Night raids to hamper US-Afghan strategic deal: Faizi
KABUL (PAN): If nighttime raids on Afghan houses by the NATO-led troops continued to take place, it could hinder a strategic partnership agreement with the US, a presidential spokesman said on Wednesday.
Despite renewed objections from President Hamid Karzai, a spokesman for the NATO-led forces on Monday said the US-led forces will increasingly take the lead in night-raids, insisting not a single shot was fired in 85 percent of such operations.
Brig. Gen. Carsten Jacobson said night raids remained the safest form of operations conducted to take insurgent leaders off the battlefield.
He said all the raids were being conducted in coordination with Afghan soldiers. He said civilian casualties remained low during night raids and only one percent civilian casualty could happen.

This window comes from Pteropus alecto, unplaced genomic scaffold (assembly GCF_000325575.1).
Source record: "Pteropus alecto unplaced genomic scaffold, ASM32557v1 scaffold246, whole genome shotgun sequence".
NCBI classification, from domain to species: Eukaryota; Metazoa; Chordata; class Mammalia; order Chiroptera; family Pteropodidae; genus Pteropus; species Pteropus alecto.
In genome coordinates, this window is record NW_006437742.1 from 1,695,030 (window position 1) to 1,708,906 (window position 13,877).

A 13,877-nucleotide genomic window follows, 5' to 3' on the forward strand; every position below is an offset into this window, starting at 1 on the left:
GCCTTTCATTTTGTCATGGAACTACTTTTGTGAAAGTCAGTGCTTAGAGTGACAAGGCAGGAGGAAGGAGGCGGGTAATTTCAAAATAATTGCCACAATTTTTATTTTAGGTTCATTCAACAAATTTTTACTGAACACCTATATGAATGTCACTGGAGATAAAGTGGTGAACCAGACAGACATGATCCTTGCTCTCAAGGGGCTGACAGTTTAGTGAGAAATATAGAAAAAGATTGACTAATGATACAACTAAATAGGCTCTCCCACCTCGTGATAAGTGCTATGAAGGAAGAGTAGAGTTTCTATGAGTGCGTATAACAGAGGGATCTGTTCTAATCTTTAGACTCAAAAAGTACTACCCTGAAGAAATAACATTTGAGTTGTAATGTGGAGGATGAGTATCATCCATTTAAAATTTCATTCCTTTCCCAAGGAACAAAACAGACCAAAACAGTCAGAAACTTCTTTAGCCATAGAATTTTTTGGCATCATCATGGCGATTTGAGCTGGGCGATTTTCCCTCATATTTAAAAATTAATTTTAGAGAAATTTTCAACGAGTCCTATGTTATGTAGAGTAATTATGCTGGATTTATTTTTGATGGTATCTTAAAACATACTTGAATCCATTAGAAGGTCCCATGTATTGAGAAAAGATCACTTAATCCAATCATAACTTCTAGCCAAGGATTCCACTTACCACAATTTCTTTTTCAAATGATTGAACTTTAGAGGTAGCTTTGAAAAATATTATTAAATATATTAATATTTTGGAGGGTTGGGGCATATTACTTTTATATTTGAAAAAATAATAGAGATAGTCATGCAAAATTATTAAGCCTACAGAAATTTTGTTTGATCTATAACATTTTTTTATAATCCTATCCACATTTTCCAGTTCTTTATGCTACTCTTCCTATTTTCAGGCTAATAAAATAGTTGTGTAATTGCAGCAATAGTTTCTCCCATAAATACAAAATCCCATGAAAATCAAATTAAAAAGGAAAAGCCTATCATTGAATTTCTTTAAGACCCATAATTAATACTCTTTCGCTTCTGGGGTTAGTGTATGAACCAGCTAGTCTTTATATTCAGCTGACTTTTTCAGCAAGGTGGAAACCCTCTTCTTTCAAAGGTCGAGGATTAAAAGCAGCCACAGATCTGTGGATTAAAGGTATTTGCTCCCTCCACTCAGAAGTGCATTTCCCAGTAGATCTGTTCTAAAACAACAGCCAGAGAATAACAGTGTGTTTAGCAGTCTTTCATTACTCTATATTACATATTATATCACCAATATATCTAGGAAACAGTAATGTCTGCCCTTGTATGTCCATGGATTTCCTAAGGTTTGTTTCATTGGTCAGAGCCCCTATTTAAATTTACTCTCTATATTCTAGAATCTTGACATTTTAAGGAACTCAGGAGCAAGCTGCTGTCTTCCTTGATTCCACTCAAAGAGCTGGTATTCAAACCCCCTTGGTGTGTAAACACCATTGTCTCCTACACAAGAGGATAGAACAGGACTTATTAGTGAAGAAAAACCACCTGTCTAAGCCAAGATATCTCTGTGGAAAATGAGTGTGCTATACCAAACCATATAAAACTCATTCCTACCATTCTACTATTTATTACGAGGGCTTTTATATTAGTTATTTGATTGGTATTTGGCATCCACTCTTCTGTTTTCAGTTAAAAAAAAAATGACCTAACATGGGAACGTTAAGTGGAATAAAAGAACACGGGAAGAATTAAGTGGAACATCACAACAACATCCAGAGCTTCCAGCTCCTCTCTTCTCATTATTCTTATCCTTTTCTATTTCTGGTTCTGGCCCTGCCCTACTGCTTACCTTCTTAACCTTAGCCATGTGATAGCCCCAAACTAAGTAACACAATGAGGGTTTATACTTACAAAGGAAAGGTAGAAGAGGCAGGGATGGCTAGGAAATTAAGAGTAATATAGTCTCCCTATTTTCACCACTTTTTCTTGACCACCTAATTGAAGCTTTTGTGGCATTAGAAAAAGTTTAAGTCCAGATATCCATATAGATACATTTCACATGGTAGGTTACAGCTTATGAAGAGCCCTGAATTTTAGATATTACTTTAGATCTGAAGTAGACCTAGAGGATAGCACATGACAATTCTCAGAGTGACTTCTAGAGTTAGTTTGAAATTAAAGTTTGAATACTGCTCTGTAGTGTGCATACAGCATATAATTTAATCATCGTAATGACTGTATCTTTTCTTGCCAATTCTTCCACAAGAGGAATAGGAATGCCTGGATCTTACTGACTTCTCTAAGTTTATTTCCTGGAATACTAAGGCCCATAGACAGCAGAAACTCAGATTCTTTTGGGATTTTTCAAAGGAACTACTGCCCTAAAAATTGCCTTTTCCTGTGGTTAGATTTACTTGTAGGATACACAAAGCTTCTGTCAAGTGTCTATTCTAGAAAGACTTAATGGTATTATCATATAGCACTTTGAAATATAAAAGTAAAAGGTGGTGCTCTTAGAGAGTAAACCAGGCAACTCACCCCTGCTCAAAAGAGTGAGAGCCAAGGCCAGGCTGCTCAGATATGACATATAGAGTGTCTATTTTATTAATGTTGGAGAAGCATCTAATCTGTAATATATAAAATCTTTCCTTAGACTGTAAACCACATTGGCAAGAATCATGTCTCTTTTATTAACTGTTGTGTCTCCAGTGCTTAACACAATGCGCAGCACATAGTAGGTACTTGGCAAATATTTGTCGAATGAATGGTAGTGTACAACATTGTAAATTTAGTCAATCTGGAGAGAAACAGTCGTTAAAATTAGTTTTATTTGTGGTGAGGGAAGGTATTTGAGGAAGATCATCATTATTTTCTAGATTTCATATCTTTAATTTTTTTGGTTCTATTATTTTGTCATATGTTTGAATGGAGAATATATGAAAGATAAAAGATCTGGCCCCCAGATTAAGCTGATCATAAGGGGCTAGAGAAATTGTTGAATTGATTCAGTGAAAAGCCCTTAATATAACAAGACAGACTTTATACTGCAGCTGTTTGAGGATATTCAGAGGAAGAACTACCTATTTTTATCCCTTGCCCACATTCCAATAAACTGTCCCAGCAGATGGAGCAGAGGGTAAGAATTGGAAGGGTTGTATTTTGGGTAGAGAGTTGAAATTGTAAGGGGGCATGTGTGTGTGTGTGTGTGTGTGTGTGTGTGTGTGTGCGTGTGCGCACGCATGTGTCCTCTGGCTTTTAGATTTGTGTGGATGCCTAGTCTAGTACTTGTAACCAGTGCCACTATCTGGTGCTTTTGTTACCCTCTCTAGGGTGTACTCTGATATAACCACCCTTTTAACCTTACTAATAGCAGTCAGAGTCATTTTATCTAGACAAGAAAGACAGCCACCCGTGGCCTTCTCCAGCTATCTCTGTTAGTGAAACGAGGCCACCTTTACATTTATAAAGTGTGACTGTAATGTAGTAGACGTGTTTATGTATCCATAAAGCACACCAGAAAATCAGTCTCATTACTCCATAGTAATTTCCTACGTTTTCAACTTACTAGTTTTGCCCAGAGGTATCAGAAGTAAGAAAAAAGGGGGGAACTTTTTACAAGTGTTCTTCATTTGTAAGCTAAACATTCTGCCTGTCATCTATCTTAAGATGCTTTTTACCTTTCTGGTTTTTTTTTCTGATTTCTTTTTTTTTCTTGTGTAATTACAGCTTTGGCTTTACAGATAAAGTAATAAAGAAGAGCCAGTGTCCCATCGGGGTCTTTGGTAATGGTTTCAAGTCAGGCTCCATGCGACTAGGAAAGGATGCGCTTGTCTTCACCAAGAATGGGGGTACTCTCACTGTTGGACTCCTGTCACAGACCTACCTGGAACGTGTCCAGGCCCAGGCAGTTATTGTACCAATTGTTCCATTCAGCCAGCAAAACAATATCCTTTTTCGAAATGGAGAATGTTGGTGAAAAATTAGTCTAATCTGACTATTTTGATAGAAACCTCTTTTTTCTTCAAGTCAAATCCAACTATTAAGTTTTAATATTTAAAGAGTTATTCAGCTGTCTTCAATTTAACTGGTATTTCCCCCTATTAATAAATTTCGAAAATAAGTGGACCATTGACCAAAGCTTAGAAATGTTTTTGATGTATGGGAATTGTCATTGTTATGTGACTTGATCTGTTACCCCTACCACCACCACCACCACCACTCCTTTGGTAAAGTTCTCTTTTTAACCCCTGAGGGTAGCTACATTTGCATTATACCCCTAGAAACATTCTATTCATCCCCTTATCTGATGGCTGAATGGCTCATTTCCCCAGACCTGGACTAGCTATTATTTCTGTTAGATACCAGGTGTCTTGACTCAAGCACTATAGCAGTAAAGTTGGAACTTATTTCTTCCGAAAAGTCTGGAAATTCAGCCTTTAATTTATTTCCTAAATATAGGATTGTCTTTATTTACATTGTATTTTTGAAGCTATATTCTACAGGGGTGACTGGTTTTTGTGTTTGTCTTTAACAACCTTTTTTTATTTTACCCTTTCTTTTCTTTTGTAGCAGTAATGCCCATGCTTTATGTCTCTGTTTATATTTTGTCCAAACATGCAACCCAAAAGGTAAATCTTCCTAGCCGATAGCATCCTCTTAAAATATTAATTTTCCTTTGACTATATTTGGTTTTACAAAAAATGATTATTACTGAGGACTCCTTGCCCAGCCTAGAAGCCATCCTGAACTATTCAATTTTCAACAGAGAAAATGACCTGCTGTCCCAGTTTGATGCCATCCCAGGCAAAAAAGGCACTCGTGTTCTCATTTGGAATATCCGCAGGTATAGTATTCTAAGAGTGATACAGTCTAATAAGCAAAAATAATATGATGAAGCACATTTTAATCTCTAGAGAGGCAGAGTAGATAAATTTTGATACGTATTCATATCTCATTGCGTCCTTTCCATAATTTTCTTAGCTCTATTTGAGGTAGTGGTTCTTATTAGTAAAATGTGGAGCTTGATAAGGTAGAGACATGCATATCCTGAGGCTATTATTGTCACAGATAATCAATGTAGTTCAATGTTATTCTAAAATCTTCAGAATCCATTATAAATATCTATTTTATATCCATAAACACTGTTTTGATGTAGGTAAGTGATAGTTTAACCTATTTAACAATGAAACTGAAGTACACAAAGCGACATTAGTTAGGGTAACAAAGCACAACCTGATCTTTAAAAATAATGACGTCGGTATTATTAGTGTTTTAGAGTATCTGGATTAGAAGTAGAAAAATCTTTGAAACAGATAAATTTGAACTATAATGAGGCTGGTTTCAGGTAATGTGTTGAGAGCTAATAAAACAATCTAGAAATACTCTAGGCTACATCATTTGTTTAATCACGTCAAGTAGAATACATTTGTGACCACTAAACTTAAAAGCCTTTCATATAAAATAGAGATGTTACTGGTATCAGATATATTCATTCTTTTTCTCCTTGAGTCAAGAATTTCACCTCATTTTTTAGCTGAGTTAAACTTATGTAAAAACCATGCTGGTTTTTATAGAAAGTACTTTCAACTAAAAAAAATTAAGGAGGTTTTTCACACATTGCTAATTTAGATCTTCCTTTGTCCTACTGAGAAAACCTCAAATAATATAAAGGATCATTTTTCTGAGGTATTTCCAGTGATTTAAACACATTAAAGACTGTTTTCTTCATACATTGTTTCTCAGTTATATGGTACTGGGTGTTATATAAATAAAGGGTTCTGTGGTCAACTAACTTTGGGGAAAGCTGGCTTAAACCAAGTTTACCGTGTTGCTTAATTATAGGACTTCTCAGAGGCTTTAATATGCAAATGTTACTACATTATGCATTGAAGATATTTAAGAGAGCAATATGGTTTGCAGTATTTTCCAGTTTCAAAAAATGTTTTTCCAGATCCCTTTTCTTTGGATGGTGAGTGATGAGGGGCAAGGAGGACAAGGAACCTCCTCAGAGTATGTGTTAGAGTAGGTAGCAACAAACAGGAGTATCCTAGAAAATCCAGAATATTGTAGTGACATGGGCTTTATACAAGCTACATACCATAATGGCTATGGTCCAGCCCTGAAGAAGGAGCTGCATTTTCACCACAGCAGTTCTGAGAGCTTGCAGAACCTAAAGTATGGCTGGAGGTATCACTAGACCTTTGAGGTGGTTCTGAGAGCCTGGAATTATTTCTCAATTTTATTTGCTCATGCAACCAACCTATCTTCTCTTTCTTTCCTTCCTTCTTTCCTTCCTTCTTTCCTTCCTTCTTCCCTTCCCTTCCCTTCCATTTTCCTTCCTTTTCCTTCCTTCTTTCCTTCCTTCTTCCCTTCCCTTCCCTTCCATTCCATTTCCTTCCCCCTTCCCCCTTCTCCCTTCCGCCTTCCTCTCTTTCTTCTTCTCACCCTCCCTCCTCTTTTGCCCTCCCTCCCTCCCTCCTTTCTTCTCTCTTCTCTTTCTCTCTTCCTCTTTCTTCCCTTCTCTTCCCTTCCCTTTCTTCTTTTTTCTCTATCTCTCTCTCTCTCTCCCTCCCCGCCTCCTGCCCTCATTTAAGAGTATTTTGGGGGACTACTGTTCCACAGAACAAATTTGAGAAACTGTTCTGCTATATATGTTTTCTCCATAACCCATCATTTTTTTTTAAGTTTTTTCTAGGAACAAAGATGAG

President Hamid Karzai on Sunday strongly criticised the International Security Assistance Force (ISAF) over a raid on the house of a senior counternarcotics official in southeastern Paktia province.
The raid left the seven-month pregnant wife of Dr. Hafizullah Ahmadzai, the provincial counternarcotics department director, dead and his four others female family members, including two sisters and two daughters, injured.
Chairing a National Security Council (NSC) meeting at the Presidential Palace on Sunday, Karzai asked the top US and NATO forces commander in Afghanistan, Gen. John Allen, to prevent foreign forces from raiding Afghan houses during night.
Karzai said: "Nighttime raids are no longer acceptable to the Afghan nation. The Afghanistan government is seriously concerned over the issue." He said the November 16-19 traditional Loya Jirga on the US-Afghanistan strategic pact had asked for the night raids on Afghan houses to be stopped.
The spokesman for the President, Aimal Faizi, said Jacobson's remarks were in contradiction with the Loya Jirga's recommendations.
In a statement, Faizi said the ISAF spokesman had opposed the Jirga consultations and President Karzai's repeated calls seeking the stoppage of night raids.
He said: "The nighttime raids can hamper the ongoing talks on the US-Afghan strategic deal."
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